These results are consistent with past research that found people are happier when engaged with a task, than when their mind wanders from that task. The difference here is that people were specifically invited to spend time in pleasurable contemplation.

Why are people so averse to their own thoughts? One possibility, the researchers suggested, is that it's very difficult for most of us to control our minds such that we only dwell on what's pleasant. Hence the popularity of meditation and other mind control practices, they surmised. "Without such training," Wilson and co added, "people prefer doing to thinking, even if what they are doing is so unpleasant that they would normally pay to avoid it. The untutored mind does not like to be alone with itself."

It will be interesting to see if the electric shock finding replicates with a non-student sample, and more generally, to see how these findings compare in samples from other cultures. With smart phones and 24-hour news, today there are more ways than ever to avoid our own thoughts. I wonder, has the constant stimulation of the modern world made us nervous strangers to our own minds, or is it the horror of what lies within that has driven us to build this world of distraction?


Timothy D. Wilson, David Reinhard, Erin Westgate, Daniel T. Gilbert, Nicole Ellerbeck, Cheryl Hahn, Casey Brown, & Adi Shaked (2014). Just Think: The Challenges of the Disengaged Mind Science.

--further reading--
We're happier when busy but our instinct is for idleness

Post written by Christian Jarrett (@psych_writer) for the BPS Research Digest.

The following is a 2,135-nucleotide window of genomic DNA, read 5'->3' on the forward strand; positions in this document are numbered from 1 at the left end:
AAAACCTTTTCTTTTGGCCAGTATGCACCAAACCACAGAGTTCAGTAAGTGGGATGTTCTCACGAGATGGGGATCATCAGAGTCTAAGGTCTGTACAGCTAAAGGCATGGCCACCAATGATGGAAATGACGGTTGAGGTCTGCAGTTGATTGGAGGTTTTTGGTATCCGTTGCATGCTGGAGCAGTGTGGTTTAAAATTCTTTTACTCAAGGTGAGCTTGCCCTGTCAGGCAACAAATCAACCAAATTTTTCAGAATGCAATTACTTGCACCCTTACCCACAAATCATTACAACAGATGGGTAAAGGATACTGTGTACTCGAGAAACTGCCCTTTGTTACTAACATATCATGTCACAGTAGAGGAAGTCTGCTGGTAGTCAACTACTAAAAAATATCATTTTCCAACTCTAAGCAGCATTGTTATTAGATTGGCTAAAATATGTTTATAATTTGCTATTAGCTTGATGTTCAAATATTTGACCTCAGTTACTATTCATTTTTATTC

James T said...

It seems to me like boredom rather than being averse to their own thoughts.

Nel said...

interesting study. But in the sentence about the popularity of meditation practices, you (or Dr. Wilson?) seem to be under the common misperception that meditation practice is about learning to "only dwell on what's pleasant" or otherwise control one's thoughts. While some meditation practices may be about this, the type most commonly taught in the West, mindfulness meditation, is not about pushing any kind of thought away, even the unpleasant ones, but simply observing whatever comes up. It's true you do learn, over time, how to be less likely to let a negative thought carry you away down a long stream of successive negative thoughts without awareness, but even that still happens. But anyone who is any kind of serious meditation practitioner, if they're being honest, can probably relate to moments of preferring a painful shock to another minute of just sitting and observing. That's why it is so much harder than it sounds!

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Research Digest said...

This reminds me a little of "Don't think of the white bear." In this case it was, "Think of anything you like, and by the way, here's an electric shock machine." I wonder whether the very idea of avoiding an electric shock drew participants' attention to the button, to the point that they could no longer resist pressing it.